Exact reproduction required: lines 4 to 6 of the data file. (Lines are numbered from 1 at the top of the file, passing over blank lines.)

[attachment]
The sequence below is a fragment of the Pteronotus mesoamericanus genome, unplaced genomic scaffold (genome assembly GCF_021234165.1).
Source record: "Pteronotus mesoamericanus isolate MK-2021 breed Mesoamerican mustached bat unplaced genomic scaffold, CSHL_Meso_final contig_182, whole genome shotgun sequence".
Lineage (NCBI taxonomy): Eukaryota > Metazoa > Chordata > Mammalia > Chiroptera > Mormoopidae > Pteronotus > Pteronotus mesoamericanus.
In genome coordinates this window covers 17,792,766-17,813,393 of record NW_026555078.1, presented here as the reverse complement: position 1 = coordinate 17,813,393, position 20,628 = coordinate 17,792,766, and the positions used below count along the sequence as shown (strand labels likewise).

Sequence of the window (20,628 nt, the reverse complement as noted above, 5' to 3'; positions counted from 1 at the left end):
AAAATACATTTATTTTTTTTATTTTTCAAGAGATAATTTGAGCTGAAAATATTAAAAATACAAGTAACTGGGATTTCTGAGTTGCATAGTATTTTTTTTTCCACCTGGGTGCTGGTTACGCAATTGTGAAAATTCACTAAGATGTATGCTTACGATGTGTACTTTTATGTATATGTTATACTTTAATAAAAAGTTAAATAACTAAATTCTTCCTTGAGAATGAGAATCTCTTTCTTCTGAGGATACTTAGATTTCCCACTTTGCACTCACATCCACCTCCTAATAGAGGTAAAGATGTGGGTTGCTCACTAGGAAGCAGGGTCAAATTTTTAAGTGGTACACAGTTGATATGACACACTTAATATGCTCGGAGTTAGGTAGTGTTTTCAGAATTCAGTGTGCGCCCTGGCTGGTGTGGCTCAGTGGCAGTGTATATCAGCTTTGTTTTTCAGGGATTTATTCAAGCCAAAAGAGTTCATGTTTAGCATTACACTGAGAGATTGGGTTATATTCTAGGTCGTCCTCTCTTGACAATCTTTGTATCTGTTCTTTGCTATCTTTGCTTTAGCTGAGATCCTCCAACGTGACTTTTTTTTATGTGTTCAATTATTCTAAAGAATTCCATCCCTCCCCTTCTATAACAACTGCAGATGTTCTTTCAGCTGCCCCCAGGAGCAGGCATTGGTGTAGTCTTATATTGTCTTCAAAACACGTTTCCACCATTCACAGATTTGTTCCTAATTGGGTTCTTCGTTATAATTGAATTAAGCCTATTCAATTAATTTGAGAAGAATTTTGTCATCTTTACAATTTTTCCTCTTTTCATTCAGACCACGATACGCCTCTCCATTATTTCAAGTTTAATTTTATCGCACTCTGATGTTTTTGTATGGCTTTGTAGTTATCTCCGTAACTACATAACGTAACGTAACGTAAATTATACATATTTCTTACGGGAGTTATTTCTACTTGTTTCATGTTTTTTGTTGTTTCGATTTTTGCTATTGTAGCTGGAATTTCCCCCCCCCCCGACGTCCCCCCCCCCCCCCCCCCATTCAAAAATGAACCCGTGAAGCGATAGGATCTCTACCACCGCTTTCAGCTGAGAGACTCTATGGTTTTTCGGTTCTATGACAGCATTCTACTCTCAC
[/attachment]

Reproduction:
In genome coordinates this window covers 17,792,766-17,813,393 of record NW_026555078.1, presented here as the reverse complement: position 1 = coordinate 17,813,393, position 20,628 = coordinate 17,792,766, and the positions used below count along the sequence as shown (strand labels likewise).

Sequence of the window (20,628 nt, the reverse complement as noted above, 5' to 3'; positions counted from 1 at the left end):
AAAATACATTTATTTTTTTTATTTTTCAAGAGATAATTTGAGCTGAAAATATTAAAAATACAAGTAACTGGGATTTCTGAGTTGCATAGTATTTTTTTTTCCACCTGGGTGCTGGTTACGCAATTGTGAAAATTCACTAAGATGTATGCTTACGATGTGTACTTTTATGTATATGTTATACTTTAATAAAAAGTTAAATAACTAAATTCTTCCTTGAGAATGAGAATCTCTTTCTTCTGAGGATACTTAGATTTCCCACTTTGCACTCACATCCACCTCCTAATAGAGGTAAAGATGTGGGTTGCTCACTAGGAAGCAGGGTCAAATTTTTAAGTGGTACACAGTTGATATGACACACTTAATATGCTCGGAGTTAGGTAGTGTTTTCAGAATTCAGTGTGCGCCCTGGCTGGTGTGGCTCAGTGGCAGTGTATATCAGCTTTGTTTTTCAGGGATTTATTCAAGCCAAAAGAGTTCATGTTTAGCATTACACTGAGAGATTGGGTTATATTCTAGGTCGTCCTCTCTTGACAATCTTTGTATCTGTTCTTTGCTATCTTTGCTTTAGCTGAGATCCTCCAACGTGACTTTTTTTTATGTGTTCAATTATTCTAAAGAATTCCATCCCTCCCCTTCTATAACAACTGCAGATGTTCTTTCAGCTGCCCCCAGGAGCAGGCATTGGTGTAGTCTTATATTGTCTTCAAAACACGTTTCCACCATTCACAGATTTGTTCCTAATTGGGTTCTTCGTTATAATTGAATTAAGCCTATTCAATTAATTTGAGAAGAATTTTGTCATCTTTACAATTTTTCCTCTTTTCATTCAGACCACGATACGCCTCTCCATTATTTCAAGTTTAATTTTATCGCACTCTGATGTTTTTGTATGGCTTTGTAGTTATCTCCGTAACTACATAACGTAACGTAACGTAAATTATACATATTTCTTACGGGAGTTATTTCTACTTGTTTCATGTTTTTTGTTGTTTCGATTTTTGCTATTGTAGCTGGAATTTCCCCCCCCCCCGACGTCCCCCCCCCCCCCCCCCCATTCAAAAATGAACCCGTGAAGCGATAGGATCTCTACCACCGCTTTCAGCTGAGAGACTCTATGGTTTTTCGGTTCTATGACAGCATTCTACTCTCAC